Monolith tells it like it is.

At least it has one thing to go for it. This is the first card among those in the old S3 line-up to complete a 3DMark 99 run without any particular issues. Sure, the framerate is abysmal, but eveything looks as it should. Well, almost everything: 3-pass embossing only shows a white texture, and there’s still a strange pattern in the filtering test. But at least it works.

Motoracer looks decent, but there are some transparency issues. At least it runs a lot faster than the Virge. Until you brake.

And since it works, it’s the first time I can actually trust its final score. Alas, with a miserable 218, it’s the lowest score yet. I assume only a few 1st gen accelerators could go lower. Even the Rage IIc is a lot faster, and that card was terrible – I’ll take its perspective correction issues over the Trio any day. And let’s not even bother with the 6326, comparing the Trio to that is like bringing a knife to a gunfight.

In general, it seems the card is more compatible than the previous Trio, and it also sports better AGP features – if it’s able to show all the textures in 3DMark, there must be some kind of AGP texturing (as also shown by Final Reality), although its performance seems to indicate it’s very slow. Then again, maybe an 8MB model would have been just as bad. Can’t say.

Dash, what happened to your face?

Surprisingly, however, it appears to be a little slower than the Trio. Despite the improved architecture, my framerates appear to be roughly 10-15% lower. The difference decreases as we go up to 800×600. I imagine that, if the architecture wasn’t made any faster but simply more compatible, then having to render all the effects properly would take a toll on the card.

Another strange thing is trilinear filtering – the original Trio actually tried to do it, although it reduced speed by half (and bilinear already reduced speed by almost two thirds – do the math). The 2X doesn’t even bother, it’s technically supported but looks exactly like bilinear and there’s no speed drop anymore.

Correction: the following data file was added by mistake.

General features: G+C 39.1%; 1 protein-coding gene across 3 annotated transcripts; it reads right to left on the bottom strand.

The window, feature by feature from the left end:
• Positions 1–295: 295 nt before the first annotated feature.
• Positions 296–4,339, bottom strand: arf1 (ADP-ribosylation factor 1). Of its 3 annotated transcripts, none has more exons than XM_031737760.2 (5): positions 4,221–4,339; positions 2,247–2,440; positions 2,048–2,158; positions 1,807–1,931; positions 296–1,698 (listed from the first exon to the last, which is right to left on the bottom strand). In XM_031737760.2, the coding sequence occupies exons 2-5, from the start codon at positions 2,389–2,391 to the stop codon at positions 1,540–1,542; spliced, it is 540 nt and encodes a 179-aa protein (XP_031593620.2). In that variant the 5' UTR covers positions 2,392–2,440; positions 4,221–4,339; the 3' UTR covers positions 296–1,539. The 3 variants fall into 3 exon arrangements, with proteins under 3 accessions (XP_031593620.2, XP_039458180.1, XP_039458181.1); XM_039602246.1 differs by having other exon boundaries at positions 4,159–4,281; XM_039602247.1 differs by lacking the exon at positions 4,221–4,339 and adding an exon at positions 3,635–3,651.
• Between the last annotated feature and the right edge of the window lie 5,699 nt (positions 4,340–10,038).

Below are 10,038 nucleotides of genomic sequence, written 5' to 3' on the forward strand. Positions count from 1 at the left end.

So to answer my first question, does it even metter if the architecture has been improved? I guess not. This card was the equivalent of installing some snazzy rear mirrors and windscreen wipers to the original Fiat 500. It wasn’t gonna make it any faster, and you were still stuck with an antique that would have made any Homo Erectus proud.

Another 13 years before we all turn into mutant fish

It’s Great Heat Wave Day! Well, I haven’t written anything in a while, mostly because my job has kept me busy (busier than usual). But also because, at this point, there isn’t really any graphics card that I don’t already own. Nothing affordable, at least. of course I’d like a Rendition Verite, but that’s above my budget.

That said, I’m at least eyeing an S3 Trio 3D/2x. It should not be much better than a Trio 3D, which itself was not much better than a Virge… alright, you can probably see where I’m going. But I’ve heard of slight improvements to the 3D core. Those might be worth checking out at least. I shouldn’t expect much, but if I can find the card for less than 10 euro, I’ll put it through a round of tests.

In other news, since today is the best day of the year, I’ve finally received my Xbox copy of that Spyro game everybody is talking about.

Yep, that’s right, I’ve finally bought Hero’s Tail.

Hey, at least it’s 60fps, okay?

Eurocom were the masters of middling games, and while I was hoping this would be one of their better titles (did anyone say Predator Concrete Jungle?), first impressions are average at best. The platforming isn’t nearly as tight as in the old games. Maybe this will be yet another Sphinx – some highs, but overall a missed opportunity.

It’s early days though. I still have at least two more months to bear before I can rest. Until then, Hold Baroque Inside Yourself.

The hard life of a Ronin

Looks like this is the end of my Neko Samurai playthrough. The bad end is here.